Letter 383k

383k. Schelling to Carl Joseph Windischmann in Aschaffenburg: Würzburg, 26 June 1804 [*]

Würzburg, 26 June 1804

My dear friend, despite the urgent request, born as it was from my anticipatory sense of guilt, not to conclude from my silence anything more than the mechanical or intellectual impossibility of writing, you will nonetheless still not know what to think of my stubborn, obdurate, and indeed highly reprehensible silence. And you have even more reason to wonder because, contrary to all promises, I have retained for an unseemly long time the books you were so generous as to loan me.

But please be not excessively angry with me; the books will depart on tomorrow’s postal carriage, along with a copy of Bruno, on vellum, if I am not mistaken [1] — and I myself will doubtless follow shortly after them. It has hitherto been impossible for me to make that short trip; the few free days I have at the end of this week will be spent on a trip involving family matters — and yet I may well unexpectedly descend upon you with the next month or so. [2]

I have already long realized that it would be prudent, or indeed even to a certain extent my obligation, to lay the small publication at the feet of your noble prince elector — such will also be my first gesture of this sort — hence please simply let me know again (please do not be angry at this second request) what address and title are to be used. [3] . . .

Things look increasingly more colorful, even crazy here, and this wine-laden plain is indeed a pernicious nest. I spared no effort in securing Ackermann an appointment and in keeping the Loderian famulus, Herr Fuchs, away [4] — but I was unsuccessful and harvested only annoyance and vexation for my trouble. [5] Hence Ackermann may as well stay in Jena, since he likely has no great desire to be the 14th or 15th professor of medicine among so many inferior ones in any case. Perhaps this dreadful state of affairs in medicine here will soon collapse and be reorganized, which is the general wish of all who understand what is going on.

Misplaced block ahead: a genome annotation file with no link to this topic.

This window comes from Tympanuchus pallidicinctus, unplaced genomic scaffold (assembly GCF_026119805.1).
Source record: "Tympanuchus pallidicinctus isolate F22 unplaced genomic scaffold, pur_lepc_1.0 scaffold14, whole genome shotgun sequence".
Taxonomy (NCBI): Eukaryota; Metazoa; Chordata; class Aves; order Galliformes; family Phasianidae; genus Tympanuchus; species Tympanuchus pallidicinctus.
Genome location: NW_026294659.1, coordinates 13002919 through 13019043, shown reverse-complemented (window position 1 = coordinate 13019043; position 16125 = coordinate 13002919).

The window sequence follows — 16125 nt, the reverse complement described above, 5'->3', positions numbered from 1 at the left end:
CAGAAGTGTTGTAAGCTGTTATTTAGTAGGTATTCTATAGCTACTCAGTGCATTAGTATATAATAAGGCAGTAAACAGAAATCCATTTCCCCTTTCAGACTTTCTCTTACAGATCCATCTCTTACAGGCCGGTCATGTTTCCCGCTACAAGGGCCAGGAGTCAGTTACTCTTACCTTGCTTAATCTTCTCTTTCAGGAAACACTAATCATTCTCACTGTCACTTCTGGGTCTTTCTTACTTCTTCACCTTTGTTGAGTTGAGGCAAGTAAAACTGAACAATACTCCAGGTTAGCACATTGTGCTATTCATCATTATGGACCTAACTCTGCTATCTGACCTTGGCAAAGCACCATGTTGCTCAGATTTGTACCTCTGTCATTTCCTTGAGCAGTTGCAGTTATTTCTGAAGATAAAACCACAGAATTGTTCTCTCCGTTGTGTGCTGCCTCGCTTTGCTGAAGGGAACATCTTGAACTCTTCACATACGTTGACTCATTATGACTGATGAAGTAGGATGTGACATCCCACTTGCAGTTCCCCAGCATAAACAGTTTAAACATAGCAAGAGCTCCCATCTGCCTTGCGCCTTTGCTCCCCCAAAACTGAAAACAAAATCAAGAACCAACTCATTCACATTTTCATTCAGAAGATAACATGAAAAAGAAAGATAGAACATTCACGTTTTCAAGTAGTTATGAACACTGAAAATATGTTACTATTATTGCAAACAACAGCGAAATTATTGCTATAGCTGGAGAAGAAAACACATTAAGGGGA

We both send our regards to you and your wife and hope you are doing well.



[*] Sources: Plitt 2:18–19; Fuhrmans 3:89–90. This letter is Schelling’s response to several earlier letters from Windischmann (not included). Back.

[1] Schelling’s Bruno; oder, Über das göttliche und natürliche Princip der Dinge: Ein Gespräch (Berlin 1802). Back.

[2] Schelling was about to take his sister, Beate Schelling, back to Murrhardt, who had accompanied Schelling and Caroline to Würzburg back in the autumn (Franz Ludwig Güssefeld, Neue und vollstaendige Post-Carte Durch ganz Deutschland [1804]; Bibliothèque nationale de France, département Cartes et plans):


Otherwise Aschaffenburg, where Windischmann was residing, is located ca. 60 km northwest of Würzburg (Neueste Post. Karte von Deutschland und den angrenzenden Laendern, ed. T. Molls [Vienna 1805]):



[3] Though Schelling and Windischmann essentially remained friends, this request unfortunately provides the occasion for Schelling to exhibit an unpleasant side of his personality that recurs in other discussions with Windischmann in succeeding letters, namely, his sometimes insufferable arrogance and self-conceit. See Windischmann’s response to this present letter on 30 June 1804 (letter 383l), and Schelling’s response to Windischmann on 14 July 1804 (letter 383n). During this same period, Caroline exchanges several letters with Windischmann’s wife, Anna Maria Windischmann. Back.

[4] See Schelling’s letter to Windischmann on 7 April 1804 (letter 383b). Back.

[5] Viz., the rebuke from Count Friedrich von Thürheim on 22 April 1804 (letter 383c). Back.

Translation © 2017 Doug Stott